Sunday, November 25, 2007

Raymond James: SCAW Holiday Spirit Cards


Raymond James held a Sharing the Holiday Spirit Greeting Card Contest to design cards for this year's holiday giving season. They had more than 135 entries from children − ages 2 to 12 years old − who are related to and/or friends of their people right across the country.

This year again all proceeds from the sale of the cards will go to support Sleeping Children Around the World. Last year, they raised nearly $8,000 which went to Sleeping Children. This year, through the help of their young artists, they hope to surpass this amount.

At right are a few of the cards that won the contest.

Thanks to Warren Wagstaff in Vancouver for letting us know about this campaign.

Saturday, November 24, 2007

An Evening with Lynette and Friends

The pleasure of your company is requested at
"An Evening with Lynette and Friends"
A Benefit Concert by Artists from
The Kiwanis Music Festival and Guests
In support of
Sleeping Children Around the World

Saint James' Cathedral
65 Church Street, Toronto
Saturday, November 24th, 2007
5 - 7 pm
$10 per ticket

For further information, please email Lynette.

You can click on the graphic or this link to enlarge the poster.

Wednesday, November 14, 2007

Group delivers goods to needy

Publshed on the website for the Newmarket Era and Banner in Vaughan on Nov 14, 2007

By: Meagan Bowden

Sleeping Children Around the World is helping dreams come true.

Using $30 donations, the non-profit organization has delivered kits to children in underdeveloped countries since 1970.

This year, the organization travelled to the Phillippines and team leader Kettlebly resident Ken Graham, led the way.

“I give the people credit for the attitude they have,” Mr. Graham said, speaking of the thousands of people who lost everything during the catastrophes in the Phillipines.

After an eruption of Mount Mayon in 2006, followed by a vigorous typhoon just months later, the citizens of the Bicol region were left with almost nothing.

All waterways were blocked and coconut production, a staple industry in the Phillipines, was left in tatters.

Since these events, the group has delivered thousands of kits to children in the Phillipines.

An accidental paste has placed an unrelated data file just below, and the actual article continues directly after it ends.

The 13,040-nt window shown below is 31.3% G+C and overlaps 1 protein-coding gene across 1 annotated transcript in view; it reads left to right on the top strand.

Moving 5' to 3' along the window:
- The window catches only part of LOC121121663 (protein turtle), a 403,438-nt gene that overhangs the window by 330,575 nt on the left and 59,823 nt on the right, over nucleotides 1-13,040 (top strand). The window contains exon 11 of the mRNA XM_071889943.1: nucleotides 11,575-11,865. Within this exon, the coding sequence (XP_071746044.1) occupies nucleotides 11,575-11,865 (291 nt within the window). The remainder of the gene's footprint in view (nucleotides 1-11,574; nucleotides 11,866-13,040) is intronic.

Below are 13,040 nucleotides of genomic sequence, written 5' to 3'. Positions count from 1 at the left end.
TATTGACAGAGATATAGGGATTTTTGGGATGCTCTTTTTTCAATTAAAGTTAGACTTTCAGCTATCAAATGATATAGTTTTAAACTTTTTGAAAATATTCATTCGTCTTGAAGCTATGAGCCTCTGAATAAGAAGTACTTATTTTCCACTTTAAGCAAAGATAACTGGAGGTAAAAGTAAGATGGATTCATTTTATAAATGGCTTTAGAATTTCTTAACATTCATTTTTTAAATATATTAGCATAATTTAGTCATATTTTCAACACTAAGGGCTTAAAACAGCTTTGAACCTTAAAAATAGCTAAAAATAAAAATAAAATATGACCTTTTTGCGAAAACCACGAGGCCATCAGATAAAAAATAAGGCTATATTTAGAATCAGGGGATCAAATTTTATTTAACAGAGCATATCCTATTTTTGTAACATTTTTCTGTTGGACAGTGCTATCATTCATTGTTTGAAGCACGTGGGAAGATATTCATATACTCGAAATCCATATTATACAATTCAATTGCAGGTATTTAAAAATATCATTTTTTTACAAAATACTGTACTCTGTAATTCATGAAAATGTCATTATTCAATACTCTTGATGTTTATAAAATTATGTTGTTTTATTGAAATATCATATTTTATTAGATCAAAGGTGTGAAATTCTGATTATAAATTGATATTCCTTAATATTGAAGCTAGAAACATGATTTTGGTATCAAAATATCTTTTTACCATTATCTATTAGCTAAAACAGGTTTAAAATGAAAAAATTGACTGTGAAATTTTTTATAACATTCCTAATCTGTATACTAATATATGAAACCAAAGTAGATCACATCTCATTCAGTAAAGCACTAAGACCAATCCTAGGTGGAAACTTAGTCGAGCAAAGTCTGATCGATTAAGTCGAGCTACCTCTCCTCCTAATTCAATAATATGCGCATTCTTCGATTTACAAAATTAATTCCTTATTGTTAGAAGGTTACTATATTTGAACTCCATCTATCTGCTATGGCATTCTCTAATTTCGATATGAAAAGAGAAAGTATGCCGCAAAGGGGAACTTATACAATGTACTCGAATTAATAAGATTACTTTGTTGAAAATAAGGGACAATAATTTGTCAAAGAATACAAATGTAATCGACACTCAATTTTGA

“It’s unique that 3,000 of the 5,000 bedkits went to people who lost everything from the volcanic eruption and the typhoon,” Mr. Graham said.

For this trip, bedkits included clothing, school supplies, a toothbrush, bath towel, mosquito net and bedding, among many other household necessities.

“When the kits (are) handed to the children they smile. They take your hand and put it to their forehead as a way of thanking you,” described Mr. Graham.

The children are also photographed along with their bedkits which is sent to each donor.

“The No. 1 main purpose is that they're able to go to school,” said Graham.

He also emphasizes the country has improved over the past 10 years since the increase in employment and industry.

But there is more room for improvement.

Mr. Graham recounts people building shelters under mango trees after their dwellings were destroyed.

“The basic philosophy is that education is probably going to do more to improve their own standard of living,” Mr. Graham said.

The organization will return to the Phillipines early next April.

For more on the project, go to www.scaw.org

Travelling Volunteers on Daytime in Owen Sound



Gloria Hogan interviews travelling volunteers Carl and Pat Dickey about Sleeping Children Around the World and the display that will be at Heritage Mall on November 16 and 17. On Daytime, Rogers Television, Owen Sound.

Wednesday, November 14, 2007

Friday, October 19, 2007

Friday, October 12, 2007

Sleeping Children on CBC News at Six



The Canadian dollar's rise may seem to be helping some Canadian charities.

Havard Gould reports from Sleeping Children Around the World in Toronto.

Click the arrow in the middle of the YouTube viewer to start the video.

Friday, October 12, 2007

Thursday, September 6, 2007

PRESS RELEASE: The Dryden Touch

Three Generations of Giving

SLEEPING CHILDREN AROUND THE WORLD is a Canadian Charity that was registered in 1970 by Murray and Margaret Dryden. This exemplary organization is dedicated to the distribution of bedkits to needy children in third world countries. Murray began his work in India. His first distribution consisted of 50 bedkits. From this very humble beginning the Charity has grown to the point that it can now report that 888,350 bedkits have been distributed in 32 different third world countries.

Murray and Margaret were very clear on how their Charity would operate. There would be no administrative costs taken from a donation. Volunteers would pay all their own expenses. There would be no solicitation. Donors would give of their own free will. The message of the Charity would be spread by word of mouth. Traveling volunteers would share their stories when they returned to Canada. There would be no money diverted to cover any marketing expenses.

In the beginning, the Dryden’s paid all administrative costs. Currently, all administrative expenses are covered by the interest generated from a legacy fund established from the sale of properties that Murray owned in Caledon, Ontario. This has enabled the Charity to honour the pledge that 100% of every donation goes directly to the bedkit. This Charity has become an admired and respected organization. Recently the Toronto Star listed SLEEPING CHILDREN AROUND THE WORLD as among the top five charities.

Since Murray’s death, his son David has been an inspirational leader within the Charity. He holds an Executive position and travels annually on distributions. He and his wife Sandra recently returned from the Philippines where they had the privilege of visiting with Dr. Juan Torres who is responsible for the Overseas Volunteers in his country and who knew Murray personally. In addition to the joy of delivering 5,000 bedkits, Dave also understands the warm friendships that have developed with the many partners in the countries served by SLEEPING CHILDREN AROUND THE WORLD.